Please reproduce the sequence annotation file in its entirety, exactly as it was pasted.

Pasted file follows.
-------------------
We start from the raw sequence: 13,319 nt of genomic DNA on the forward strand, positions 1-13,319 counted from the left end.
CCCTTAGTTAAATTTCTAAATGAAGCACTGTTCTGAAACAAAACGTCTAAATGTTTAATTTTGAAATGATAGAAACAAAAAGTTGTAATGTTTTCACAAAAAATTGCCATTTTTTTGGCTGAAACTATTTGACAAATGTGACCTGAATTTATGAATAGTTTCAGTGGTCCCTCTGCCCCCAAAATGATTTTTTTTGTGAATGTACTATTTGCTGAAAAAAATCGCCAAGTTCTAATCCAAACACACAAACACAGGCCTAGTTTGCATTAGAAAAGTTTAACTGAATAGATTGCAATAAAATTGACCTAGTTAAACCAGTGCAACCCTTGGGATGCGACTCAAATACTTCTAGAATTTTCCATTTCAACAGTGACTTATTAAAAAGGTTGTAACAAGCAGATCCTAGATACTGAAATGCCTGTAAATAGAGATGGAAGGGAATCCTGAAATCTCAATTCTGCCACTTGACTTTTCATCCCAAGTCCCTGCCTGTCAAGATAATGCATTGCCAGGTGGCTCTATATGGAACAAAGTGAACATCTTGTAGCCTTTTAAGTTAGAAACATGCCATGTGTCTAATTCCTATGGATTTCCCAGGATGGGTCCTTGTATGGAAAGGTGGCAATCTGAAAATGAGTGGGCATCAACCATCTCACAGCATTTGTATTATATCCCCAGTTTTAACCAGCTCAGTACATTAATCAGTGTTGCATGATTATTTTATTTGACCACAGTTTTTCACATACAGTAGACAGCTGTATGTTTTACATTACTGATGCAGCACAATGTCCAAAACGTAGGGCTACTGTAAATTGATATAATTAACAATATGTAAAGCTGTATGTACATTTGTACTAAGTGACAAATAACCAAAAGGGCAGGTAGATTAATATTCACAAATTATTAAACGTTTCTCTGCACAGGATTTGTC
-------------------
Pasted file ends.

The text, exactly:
We start from the raw sequence: 13,319 nt of genomic DNA on the forward strand, positions 1-13,319 counted from the left end.
CCCTTAGTTAAATTTCTAAATGAAGCACTGTTCTGAAACAAAACGTCTAAATGTTTAATTTTGAAATGATAGAAACAAAAAGTTGTAATGTTTTCACAAAAAATTGCCATTTTTTTGGCTGAAACTATTTGACAAATGTGACCTGAATTTATGAATAGTTTCAGTGGTCCCTCTGCCCCCAAAATGATTTTTTTTGTGAATGTACTATTTGCTGAAAAAAATCGCCAAGTTCTAATCCAAACACACAAACACAGGCCTAGTTTGCATTAGAAAAGTTTAACTGAATAGATTGCAATAAAATTGACCTAGTTAAACCAGTGCAACCCTTGGGATGCGACTCAAATACTTCTAGAATTTTCCATTTCAACAGTGACTTATTAAAAAGGTTGTAACAAGCAGATCCTAGATACTGAAATGCCTGTAAATAGAGATGGAAGGGAATCCTGAAATCTCAATTCTGCCACTTGACTTTTCATCCCAAGTCCCTGCCTGTCAAGATAATGCATTGCCAGGTGGCTCTATATGGAACAAAGTGAACATCTTGTAGCCTTTTAAGTTAGAAACATGCCATGTGTCTAATTCCTATGGATTTCCCAGGATGGGTCCTTGTATGGAAAGGTGGCAATCTGAAAATGAGTGGGCATCAACCATCTCACAGCATTTGTATTATATCCCCAGTTTTAACCAGCTCAGTACATTAATCAGTGTTGCATGATTATTTTATTTGACCACAGTTTTTCACATACAGTAGACAGCTGTATGTTTTACATTACTGATGCAGCACAATGTCCAAAACGTAGGGCTACTGTAAATTGATATAATTAACAATATGTAAAGCTGTATGTACATTTGTACTAAGTGACAAATAACCAAAAGGGCAGGTAGATTAATATTCACAAATTATTAAACGTTTCTCTGCACAGGATTTGTC